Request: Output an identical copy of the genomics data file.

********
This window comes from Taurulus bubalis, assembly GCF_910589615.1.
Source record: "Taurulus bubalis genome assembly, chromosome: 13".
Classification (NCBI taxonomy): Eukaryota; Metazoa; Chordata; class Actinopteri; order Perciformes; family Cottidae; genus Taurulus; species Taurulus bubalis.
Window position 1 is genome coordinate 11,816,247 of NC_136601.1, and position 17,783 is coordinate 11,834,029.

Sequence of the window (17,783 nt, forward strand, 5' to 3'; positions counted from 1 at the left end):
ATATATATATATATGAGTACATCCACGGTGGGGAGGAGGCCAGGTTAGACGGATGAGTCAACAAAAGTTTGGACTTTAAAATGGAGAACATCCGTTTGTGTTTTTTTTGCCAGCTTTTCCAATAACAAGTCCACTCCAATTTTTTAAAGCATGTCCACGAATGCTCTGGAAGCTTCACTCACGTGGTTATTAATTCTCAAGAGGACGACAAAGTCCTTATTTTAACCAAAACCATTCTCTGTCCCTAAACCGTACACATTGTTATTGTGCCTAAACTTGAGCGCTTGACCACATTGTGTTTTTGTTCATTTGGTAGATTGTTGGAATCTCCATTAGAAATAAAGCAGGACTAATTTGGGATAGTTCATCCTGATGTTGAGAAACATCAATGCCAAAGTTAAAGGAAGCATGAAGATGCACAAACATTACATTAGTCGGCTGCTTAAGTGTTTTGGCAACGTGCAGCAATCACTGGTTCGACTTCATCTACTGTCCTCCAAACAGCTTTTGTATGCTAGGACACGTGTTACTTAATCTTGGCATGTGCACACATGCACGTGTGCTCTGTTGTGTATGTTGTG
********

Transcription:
This window comes from Taurulus bubalis, assembly GCF_910589615.1.
Source record: "Taurulus bubalis genome assembly, chromosome: 13".
Classification (NCBI taxonomy): Eukaryota; Metazoa; Chordata; class Actinopteri; order Perciformes; family Cottidae; genus Taurulus; species Taurulus bubalis.
Window position 1 is genome coordinate 11,816,247 of NC_136601.1, and position 17,783 is coordinate 11,834,029.

Sequence of the window (17,783 nt, forward strand, 5' to 3'; positions counted from 1 at the left end):
ATATATATATATATGAGTACATCCACGGTGGGGAGGAGGCCAGGTTAGACGGATGAGTCAACAAAAGTTTGGACTTTAAAATGGAGAACATCCGTTTGTGTTTTTTTTGCCAGCTTTTCCAATAACAAGTCCACTCCAATTTTTTAAAGCATGTCCACGAATGCTCTGGAAGCTTCACTCACGTGGTTATTAATTCTCAAGAGGACGACAAAGTCCTTATTTTAACCAAAACCATTCTCTGTCCCTAAACCGTACACATTGTTATTGTGCCTAAACTTGAGCGCTTGACCACATTGTGTTTTTGTTCATTTGGTAGATTGTTGGAATCTCCATTAGAAATAAAGCAGGACTAATTTGGGATAGTTCATCCTGATGTTGAGAAACATCAATGCCAAAGTTAAAGGAAGCATGAAGATGCACAAACATTACATTAGTCGGCTGCTTAAGTGTTTTGGCAACGTGCAGCAATCACTGGTTCGACTTCATCTACTGTCCTCCAAACAGCTTTTGTATGCTAGGACACGTGTTACTTAATCTTGGCATGTGCACACATGCACGTGTGCTCTGTTGTGTATGTTGTG